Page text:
1. I think Google Analytics could help with conversions, though I don't know if it would show where the conversions were from. I have a downloadable book on my page…can I track conversions still?

        1. Also, once you find the best-running ad, do you keep that campaign going indefinitely? Do you keep adding new ones to test? I imagine it depends on how well things are going.

  4. Thanks for the visual. I am buying into the testing of the campaigns. I have read horror stories of people that left campaigns 24/7 only to find out the conversions were terrible. Should I pause the campaigns when I am not available to keep up with the stats?

    1. You can pause, but the better option is to set daily limits on your campaigns. Instead of taking a much traffic as you can, set something like a $25 or $50 daily limit. This way the most you can possibly lose on one day is that set amount. Unfortunately for myself, I find that lack of volume is usually the issue.

  5. Ugh. I've tossed so much money to Adwords trying to get acampaign to be profitable. No such luck yet.

  6. I touched on the same subject in this post here:
    https://blog.dantup.me.uk/2007/08/making-money-wit

    I tried to get across the point you're not after a high click rate (CTR), but conversion rate. It's easy to write a bad ad with a really high CTR because people are curious (eg. they want to find the price for the product mentioned in the ad) but unlikely to buy. Always include as much info in the ads as possible (if it's products, include price, availability, shipping cost etc!).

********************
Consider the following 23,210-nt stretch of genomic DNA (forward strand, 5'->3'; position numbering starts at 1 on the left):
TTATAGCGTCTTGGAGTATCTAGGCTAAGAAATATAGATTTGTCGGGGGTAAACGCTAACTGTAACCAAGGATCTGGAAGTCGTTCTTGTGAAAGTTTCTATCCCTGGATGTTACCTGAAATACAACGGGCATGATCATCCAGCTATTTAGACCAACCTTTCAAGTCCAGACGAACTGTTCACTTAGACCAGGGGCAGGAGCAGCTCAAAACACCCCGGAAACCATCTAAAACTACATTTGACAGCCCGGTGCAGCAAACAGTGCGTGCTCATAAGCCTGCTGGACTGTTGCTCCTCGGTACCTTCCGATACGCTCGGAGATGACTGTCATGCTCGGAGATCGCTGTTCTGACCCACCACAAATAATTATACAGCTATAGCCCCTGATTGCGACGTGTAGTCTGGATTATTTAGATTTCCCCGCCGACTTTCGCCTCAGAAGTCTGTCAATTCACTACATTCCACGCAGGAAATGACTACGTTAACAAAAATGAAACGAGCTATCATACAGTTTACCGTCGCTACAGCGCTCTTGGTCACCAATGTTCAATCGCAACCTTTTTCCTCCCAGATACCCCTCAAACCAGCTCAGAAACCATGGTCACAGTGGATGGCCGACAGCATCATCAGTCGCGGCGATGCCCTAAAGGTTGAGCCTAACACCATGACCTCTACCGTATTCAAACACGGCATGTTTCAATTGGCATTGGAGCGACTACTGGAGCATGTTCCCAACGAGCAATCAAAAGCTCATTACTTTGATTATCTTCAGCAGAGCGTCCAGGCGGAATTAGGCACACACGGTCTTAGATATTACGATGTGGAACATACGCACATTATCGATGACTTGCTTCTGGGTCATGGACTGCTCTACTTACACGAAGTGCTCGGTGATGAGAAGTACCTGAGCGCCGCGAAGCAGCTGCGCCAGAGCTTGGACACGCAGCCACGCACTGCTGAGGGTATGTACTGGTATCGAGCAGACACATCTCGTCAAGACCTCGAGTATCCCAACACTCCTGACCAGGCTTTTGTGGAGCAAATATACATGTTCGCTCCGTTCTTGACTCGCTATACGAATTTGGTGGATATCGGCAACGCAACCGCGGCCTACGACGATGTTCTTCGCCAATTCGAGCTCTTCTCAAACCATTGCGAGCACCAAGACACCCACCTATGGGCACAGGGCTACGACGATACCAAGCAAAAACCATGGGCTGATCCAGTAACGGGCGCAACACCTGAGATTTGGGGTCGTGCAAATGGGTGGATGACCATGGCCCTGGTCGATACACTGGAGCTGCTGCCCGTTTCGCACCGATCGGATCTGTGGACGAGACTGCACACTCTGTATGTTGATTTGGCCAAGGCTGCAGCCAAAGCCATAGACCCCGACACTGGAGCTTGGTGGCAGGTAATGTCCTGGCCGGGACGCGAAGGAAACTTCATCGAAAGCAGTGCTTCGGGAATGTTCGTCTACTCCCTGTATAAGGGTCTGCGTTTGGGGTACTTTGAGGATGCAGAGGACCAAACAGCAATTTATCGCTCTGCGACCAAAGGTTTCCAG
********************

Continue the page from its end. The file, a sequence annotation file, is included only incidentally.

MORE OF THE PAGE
7. i am struggling figuring out cost per conversion for affiliate links. I just want to know for each keyword, how many have clicked on my affiliate link. Any ideas?

    1. There's some javascript you can put on your "conversion page" (eg. "thanks for your order") to get better tracking. If you're sending people straight to Amazon or something, it's difficult to do without creating tons of different tracking IDs

  8. Interesting information Zac. Thanks for sharing. My brother and I have been interested in running our own Adwords campaign, but are confused about everything! I guess it doesn't hurt to just try something new sometime..

    P.S. I thought you weren't allowed to show CTR and whatnot with any of Google's programs? Or is that just with Adsense for content? I may be wrong though.

    -Gregg

    1. I beleive that is just with Google Adsense. if not, the descriptions and campaign numbers I used as example where not from matching campaigns, they were only examples.

  9. I think you need better than 0.01% for CTR… i think to have a successful campaign you gotta be around 0.1% for ROI. (That's why I stopped using Google AdWords)

    Best way I think is using text links…(or just make enough websites with high PR…)

    1. I started working with Adwords a couple of months ago, so I don't claim to be an expert but as far as I know, the CTR for Search network should be at least 3-5%. You should make different campaigns for Content networks in order not to lower the general CTR (the higher CTR the lower the CPC, right:)

      Thanks for the good discussion

  10. Why not just split test 2 ads at a time, rather than 4? Then just keep writing new ads to "beat your winning ad", also known as "beat your control".

  11. Nice post and the idea of trial and error on which ads to use makes it even simpler and you can easily bounce back from the losses once you know which ads works best and give you a large amount of clicks. Its a matter of tweaking your ads.

    Thanks for the heads up advice. Thats PPC marketing and Adwords Strategy.